There are few absolutes these days.
Talent acquisition is not absolute. Recruitment is the movement of people through a hiring process – and when people are involved, rules become less defined.
People are messy.
Sourcing too can be nebulous. The sourcing function itself is an obscure luxury for even the most modern organizations. I have come to set the record straight on at least one hazy subject in sourcing, and that is that sourcing requires momentum.
Momentum is defined as “mass in motion”. Simply, it quantifies motion. If something doesn’t move, it has no momentum.
When we think about momentum in sourcing, it means that we shouldn’t just dabble in-and-out of sourcing if we want to be successful. Sourcing demands the unyielding hunt for passive candidates over time.
It is a consistent force of progress.
Motion turned on and off is not momentum, it is inertia – the opposite of movement. Sourcing isn’t a vending machine to which you submit a quarter and three highly qualified candidates spit out on demand. There is no inventory or pipeline unless a Sourcer builds the funnel intently, with staunch momentum. A relentless pursuit. A consistent force of advancement.
In my consulting role, I see performance metrics for teams with part-time or traditional requisition-based Sourcers. The challenge I see with these Sourcing models is the starting and stopping of work.
Sourcing for multitudes of positions, in multiple specialty areas, requires the Sourcer to be good at many things, but an expert at none. When a Sourcer is assigned work via longest open requisition, they start and stop momentum for every role, shift, and location they are seeking.
The traditional Sourcer, working off old requisitions, is becoming an antiquated model. We now know that candidates behave as consumers. And these consumers need persistent multi-channel approaches over time before they may respond with interest.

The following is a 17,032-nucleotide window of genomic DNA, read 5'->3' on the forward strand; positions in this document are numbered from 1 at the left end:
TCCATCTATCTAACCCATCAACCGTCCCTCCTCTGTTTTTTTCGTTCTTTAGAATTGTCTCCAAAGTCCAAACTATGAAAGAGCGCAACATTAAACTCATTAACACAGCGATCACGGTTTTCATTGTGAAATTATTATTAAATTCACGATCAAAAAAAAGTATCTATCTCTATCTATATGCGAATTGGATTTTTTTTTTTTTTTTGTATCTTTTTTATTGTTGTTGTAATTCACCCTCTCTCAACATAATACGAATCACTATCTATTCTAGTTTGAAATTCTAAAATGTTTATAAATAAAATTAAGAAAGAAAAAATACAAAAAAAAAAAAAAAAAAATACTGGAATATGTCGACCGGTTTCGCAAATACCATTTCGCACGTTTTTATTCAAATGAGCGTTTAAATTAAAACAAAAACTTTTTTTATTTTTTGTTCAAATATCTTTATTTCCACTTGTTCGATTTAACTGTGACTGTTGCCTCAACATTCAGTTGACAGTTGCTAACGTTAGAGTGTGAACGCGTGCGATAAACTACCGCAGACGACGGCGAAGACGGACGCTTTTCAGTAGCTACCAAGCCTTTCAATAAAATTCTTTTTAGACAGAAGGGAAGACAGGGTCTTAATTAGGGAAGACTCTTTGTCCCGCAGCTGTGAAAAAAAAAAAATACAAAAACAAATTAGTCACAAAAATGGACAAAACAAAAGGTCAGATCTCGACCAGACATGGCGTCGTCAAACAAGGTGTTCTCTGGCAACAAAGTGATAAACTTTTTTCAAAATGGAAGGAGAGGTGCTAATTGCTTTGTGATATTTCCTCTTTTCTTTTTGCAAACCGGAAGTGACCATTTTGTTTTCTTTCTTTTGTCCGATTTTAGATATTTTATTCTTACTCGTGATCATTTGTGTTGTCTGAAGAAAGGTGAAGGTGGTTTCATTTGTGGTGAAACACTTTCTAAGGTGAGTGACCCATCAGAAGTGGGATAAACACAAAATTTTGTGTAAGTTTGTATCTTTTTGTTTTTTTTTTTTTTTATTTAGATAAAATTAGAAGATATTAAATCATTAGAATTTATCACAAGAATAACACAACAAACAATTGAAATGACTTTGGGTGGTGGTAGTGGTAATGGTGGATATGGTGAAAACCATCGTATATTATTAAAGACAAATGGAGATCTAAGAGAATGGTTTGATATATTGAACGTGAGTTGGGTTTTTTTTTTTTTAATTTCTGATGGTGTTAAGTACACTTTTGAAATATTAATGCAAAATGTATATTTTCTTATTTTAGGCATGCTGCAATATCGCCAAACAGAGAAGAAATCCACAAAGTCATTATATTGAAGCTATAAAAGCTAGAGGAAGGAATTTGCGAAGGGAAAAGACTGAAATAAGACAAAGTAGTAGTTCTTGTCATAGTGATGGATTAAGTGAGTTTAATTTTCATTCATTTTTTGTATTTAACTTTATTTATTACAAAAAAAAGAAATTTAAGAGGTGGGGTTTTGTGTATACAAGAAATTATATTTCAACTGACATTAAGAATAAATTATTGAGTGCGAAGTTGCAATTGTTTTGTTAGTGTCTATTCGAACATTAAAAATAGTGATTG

This number varies but somewhere between five and fifteen times probably won’t surprise anyone who does the job today. If we are not insistent with our sourcing attempts over time, and managing those attempts over time, how then will momentum be built?
Mature sourcing structures have already realized the value of a pipeline sourcing model.
In this model, a Sourcer does not work via requisitions, but rather by a specialty area. Focus on one to two specialty areas allows the Sourcer to build momentum. In a healthcare example, we would call this a Nurse Pipeline Sourcer or Nurse Evangelist.
Instead of trying to fill a physical therapist role today, and an ultrasound tech tomorrow, the Sourcer simply focuses all their energy on strong experienced nurses. Those passive candidate reach-outs have a ripple effect over time. And before long, your Sourcer becomes an expert on all things nursing, all competitors, and all the players in the region.
And most important, the momentum has garnered a robust pipeline of candidates that seemingly has no end to its ripple. I tell new Sourcers constantly, that their job is to become famous amongst the people they are trying to recruit.
An argument to switching to a pipeline model of sourcing, which allows for momentum to have a huge payoff, is that the role is too specialized. You may have to hire more Sourcers to cover the gap if Sourcers aren’t paying attention to the oldest requisitions to source, right? Not exactly.
Sourcers should be working on roles that are the most difficult in the organization, not to supplement a gap in the sourcing ability of over-worked Recruiters. If an organization only has the budget for three Sourcers, the temptation will be to spread those Sourcers out to cover as many open positions as possible.
The alternative to consider now is to focus those three Sourcers on the job categorized with the highest level of openings, and the lowest level of talent availability.
Building sourcing momentum has one glaring negative. Sourcing the same roles over and over requires a repetition that most people do not enjoy. Therefore, identifying the best Sourcers can take some planning.
But we are out there. This repetition is identified by the experienced Sourcer as the specialization gratification. Specializing allows room for momentum to build and allows for the Sourcer to become an expert.
Being seen as an expert is an intrinsic reward.
Intrinsic rewards are intangible, psychological rewards that you get from a job well done, and lead to employee satisfaction on increased tenure.
And what organization couldn’t benefit from that?